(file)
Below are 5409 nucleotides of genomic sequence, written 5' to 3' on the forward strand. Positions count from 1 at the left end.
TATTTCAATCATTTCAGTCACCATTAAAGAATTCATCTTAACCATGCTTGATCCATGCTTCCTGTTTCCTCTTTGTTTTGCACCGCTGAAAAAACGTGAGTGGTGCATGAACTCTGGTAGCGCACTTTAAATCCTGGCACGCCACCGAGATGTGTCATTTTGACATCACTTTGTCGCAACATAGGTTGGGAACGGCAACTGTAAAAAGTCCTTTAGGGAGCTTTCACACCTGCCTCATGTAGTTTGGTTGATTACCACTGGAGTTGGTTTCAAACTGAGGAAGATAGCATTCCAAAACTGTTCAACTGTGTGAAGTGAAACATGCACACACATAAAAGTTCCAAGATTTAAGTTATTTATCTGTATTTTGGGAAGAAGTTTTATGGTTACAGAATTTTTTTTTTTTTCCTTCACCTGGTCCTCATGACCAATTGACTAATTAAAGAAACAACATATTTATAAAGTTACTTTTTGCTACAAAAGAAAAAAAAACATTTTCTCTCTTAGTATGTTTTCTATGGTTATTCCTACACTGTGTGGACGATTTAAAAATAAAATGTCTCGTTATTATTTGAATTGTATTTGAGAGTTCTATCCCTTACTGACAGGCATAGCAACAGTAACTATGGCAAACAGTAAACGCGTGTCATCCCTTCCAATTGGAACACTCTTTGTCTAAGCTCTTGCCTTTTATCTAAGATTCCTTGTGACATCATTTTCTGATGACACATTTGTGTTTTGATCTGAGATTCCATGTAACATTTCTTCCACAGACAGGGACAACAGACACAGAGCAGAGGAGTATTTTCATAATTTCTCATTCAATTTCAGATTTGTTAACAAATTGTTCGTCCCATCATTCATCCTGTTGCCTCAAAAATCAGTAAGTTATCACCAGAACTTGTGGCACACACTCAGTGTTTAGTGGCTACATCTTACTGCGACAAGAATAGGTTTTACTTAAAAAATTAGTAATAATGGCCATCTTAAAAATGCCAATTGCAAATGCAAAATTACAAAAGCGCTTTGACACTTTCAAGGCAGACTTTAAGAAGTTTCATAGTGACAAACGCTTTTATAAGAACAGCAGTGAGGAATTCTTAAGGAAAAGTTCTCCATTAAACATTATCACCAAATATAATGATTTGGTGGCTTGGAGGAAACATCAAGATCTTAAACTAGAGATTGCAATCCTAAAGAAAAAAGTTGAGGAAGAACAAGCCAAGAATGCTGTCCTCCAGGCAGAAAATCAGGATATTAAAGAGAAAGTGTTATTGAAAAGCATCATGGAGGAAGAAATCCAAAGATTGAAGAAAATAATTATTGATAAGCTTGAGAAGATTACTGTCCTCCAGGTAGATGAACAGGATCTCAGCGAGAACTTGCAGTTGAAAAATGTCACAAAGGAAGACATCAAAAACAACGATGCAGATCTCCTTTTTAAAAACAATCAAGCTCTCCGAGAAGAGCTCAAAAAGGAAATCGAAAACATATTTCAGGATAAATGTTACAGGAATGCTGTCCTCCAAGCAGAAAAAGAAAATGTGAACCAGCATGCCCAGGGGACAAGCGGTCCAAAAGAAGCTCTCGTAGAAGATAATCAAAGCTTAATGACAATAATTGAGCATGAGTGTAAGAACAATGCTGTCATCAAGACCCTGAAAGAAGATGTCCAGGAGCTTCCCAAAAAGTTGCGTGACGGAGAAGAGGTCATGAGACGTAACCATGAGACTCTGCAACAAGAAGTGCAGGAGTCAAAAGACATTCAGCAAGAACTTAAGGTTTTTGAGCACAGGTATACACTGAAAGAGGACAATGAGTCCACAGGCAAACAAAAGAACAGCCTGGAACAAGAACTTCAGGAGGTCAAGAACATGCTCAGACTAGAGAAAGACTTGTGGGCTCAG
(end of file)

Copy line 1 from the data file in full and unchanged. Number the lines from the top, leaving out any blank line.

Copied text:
Below are 5409 nucleotides of genomic sequence, written 5' to 3' on the forward strand. Positions count from 1 at the left end.